Early in Casablanca, there's a scene of a turboprop landing on an airstrip. It is the plane bringing Nazi villain Major Strasser into the film. Cinematography and special effects being what they were in 1942, the shot is manifestly of a small model plane suspended with wires. You can't help but notice it. You might even titter involuntarily.
If a director re-made Casabalanca today (I know, heaven forfend, but bear with me), he might shoot it in black and white. He might use some of the same corny dialog. He might keep the same period music. But he would clearly not shoot the plane scene with a cheap balsa wood model. In a remake, the shot of the plane landing, if it was not a real shot of a real airplane landing, would sure look like one. And yet--here's the key--the fact that in the 1942 film the shot looks fake and unsophisticated in no way detracts from your enjoyment of the film. You recognize and accept it as a necessary limitation of the time.
The earliest thing we can call a film is generally thought to be a 24-frame assemblage of pictures of a racehorse named Sallie Gardner, shot by Eadweard Muybridge in 1878. The earliest surviving motion picture was shot in 1888 in England and is called Roundhay Garden Scene. It lasts all of two seconds. The first copyrighted film in the United States is the five-second Fred Ott's Sneeze from 1894. These films, and hundreds of others from this era, are interesting curios to students of film history, but none of them will inspire you to curl up in front of the television with your partner and some Chinese food. Neither the technique nor the technology, neither the art nor the science, were sufficiently advanced for these films to be truly "entertaining" in the modern sense.
And yet, at some point, completely without fanfare, suddenly they were. We can argue and debate exactly when that point occurs. I might go with Birth of a Nation (1915), but I could understand if you want to make a case for the sound era--let's say 42nd Street (1933) or It Happened One Night (1934). Certainly, I think we would all agree, that by the Wizard of Oz (1938), film craft had advanced to the level that even today, three-quarters of a century later, you would not hesitate to watch a film from the era, or to recommend it to others. The art and science of film-making didn't stop at that point--it has continued to evolve steadily year after year since then, but at some point it was "good enough" to create art that is timeless.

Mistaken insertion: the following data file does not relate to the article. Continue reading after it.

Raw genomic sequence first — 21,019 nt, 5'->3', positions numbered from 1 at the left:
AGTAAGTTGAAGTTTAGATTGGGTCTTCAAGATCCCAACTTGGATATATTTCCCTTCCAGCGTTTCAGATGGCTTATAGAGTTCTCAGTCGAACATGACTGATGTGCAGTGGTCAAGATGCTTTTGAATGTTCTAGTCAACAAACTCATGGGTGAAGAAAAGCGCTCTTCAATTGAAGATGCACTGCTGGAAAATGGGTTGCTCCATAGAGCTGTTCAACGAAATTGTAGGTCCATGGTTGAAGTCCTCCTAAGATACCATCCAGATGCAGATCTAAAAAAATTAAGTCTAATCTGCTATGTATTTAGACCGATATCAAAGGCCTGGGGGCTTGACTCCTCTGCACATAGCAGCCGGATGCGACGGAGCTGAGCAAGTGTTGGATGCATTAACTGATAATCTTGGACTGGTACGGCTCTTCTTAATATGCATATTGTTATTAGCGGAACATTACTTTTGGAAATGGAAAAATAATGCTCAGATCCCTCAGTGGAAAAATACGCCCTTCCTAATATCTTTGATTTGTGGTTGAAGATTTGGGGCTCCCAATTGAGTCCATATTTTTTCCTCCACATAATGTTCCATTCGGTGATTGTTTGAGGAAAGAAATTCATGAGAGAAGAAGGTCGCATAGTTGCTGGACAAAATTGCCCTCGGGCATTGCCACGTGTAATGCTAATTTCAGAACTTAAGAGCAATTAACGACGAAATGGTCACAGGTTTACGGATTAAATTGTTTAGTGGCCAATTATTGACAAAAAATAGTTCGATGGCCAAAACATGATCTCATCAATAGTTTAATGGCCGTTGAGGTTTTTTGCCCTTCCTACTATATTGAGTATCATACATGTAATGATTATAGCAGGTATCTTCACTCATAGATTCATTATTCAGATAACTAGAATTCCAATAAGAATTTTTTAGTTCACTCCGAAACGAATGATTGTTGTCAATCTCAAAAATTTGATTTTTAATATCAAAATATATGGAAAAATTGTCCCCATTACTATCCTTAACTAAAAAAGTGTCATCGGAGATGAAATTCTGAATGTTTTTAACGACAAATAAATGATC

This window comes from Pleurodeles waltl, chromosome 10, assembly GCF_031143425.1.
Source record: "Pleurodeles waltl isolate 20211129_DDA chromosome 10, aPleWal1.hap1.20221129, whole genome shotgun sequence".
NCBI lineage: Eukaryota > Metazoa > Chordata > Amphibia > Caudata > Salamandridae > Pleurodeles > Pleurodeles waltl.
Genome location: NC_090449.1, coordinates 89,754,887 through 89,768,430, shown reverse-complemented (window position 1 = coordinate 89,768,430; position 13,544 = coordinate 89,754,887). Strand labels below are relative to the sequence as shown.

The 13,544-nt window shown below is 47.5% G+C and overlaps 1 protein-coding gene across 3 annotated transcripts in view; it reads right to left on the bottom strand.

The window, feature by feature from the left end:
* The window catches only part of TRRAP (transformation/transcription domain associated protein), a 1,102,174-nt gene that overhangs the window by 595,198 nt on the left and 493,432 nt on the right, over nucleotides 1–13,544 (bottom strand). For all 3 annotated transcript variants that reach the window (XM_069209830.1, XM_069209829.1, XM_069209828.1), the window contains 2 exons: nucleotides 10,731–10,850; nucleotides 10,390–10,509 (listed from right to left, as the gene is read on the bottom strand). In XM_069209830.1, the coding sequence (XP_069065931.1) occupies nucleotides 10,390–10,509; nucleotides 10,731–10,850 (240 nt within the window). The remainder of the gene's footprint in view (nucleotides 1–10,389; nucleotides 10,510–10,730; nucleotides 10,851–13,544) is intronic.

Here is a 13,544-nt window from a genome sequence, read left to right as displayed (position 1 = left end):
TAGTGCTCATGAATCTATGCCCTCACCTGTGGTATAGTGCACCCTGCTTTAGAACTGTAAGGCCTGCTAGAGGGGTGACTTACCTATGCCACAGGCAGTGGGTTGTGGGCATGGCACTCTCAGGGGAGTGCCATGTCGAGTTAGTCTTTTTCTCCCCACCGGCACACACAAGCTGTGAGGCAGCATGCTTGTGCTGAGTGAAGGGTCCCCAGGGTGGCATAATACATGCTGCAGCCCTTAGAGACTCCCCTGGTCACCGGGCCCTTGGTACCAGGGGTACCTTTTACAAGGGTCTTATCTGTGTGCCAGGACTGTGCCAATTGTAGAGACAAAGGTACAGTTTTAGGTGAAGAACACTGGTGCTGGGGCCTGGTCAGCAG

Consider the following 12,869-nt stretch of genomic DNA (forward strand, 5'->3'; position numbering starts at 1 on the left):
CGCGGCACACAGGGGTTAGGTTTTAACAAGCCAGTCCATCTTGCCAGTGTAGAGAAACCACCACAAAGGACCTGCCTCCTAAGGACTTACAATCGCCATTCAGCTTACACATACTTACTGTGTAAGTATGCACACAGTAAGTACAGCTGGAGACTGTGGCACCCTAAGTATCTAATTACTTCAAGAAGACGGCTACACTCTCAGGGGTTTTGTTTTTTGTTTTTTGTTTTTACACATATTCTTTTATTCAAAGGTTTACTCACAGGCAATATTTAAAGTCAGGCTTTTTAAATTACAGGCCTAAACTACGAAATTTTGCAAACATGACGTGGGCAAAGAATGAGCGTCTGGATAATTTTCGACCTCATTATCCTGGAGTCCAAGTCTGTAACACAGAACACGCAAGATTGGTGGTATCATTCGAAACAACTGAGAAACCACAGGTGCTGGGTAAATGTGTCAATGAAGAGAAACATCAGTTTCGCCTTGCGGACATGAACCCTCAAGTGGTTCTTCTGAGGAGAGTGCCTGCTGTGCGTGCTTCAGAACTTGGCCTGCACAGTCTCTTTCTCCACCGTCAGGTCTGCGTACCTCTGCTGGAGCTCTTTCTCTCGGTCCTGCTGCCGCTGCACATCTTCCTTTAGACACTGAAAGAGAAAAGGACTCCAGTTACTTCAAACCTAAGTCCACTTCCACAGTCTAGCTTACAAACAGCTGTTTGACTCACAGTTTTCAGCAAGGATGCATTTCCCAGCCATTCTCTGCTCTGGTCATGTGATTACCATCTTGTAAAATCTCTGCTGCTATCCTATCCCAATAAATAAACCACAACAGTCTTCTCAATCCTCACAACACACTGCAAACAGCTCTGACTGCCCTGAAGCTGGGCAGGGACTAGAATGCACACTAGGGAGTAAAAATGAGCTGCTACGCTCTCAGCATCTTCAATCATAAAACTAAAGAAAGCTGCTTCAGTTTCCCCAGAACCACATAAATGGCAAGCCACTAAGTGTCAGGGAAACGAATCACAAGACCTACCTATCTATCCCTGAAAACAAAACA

Love Me Tonight (1932). Not just "good enough"; sublime.
The same is true of music. The earliest recordings are faint, scratchy horrors that utterly mask the talent of the artists. But at some point it became "good enough." Tell me that Louis Armstrong's "West End Blues" or Coleman Hawkins's "Body and Soul" would sound any better in a modern recording studio, and I will call you a fool.
This, then, is my theory: any art or entertainment form will eventually evolve to a point in which it is "good enough." After that point, no matter that it continues to evolve, its creations become timeless--accessible to modern audiences, entertaining, and moving, despite their age and lack of technical sophistication.
When do we hit this point with CRPGs? I haven't decided yet, but I'm beginning to suspect that, for me at least, it's with The Bard's Tale, on which I hope to blog later this week*. But then, I'm something of an archaeologist of CRPGs, maybe a little like the film historian delighted at Fred Ott's Sneeze. Where would you put the "good enough" point for CRPGs? Ultima Underworld? One of the "Gold Box" games? Daggerfall? Surely not as late as Baldur's Gate? Post your answer in the comments--or disagree with my theory if you must.
*I'm on the road this week and will, alas, have limited time for gaming and blogging. This is too bad because I was really getting in to The Bard's Tale before I left.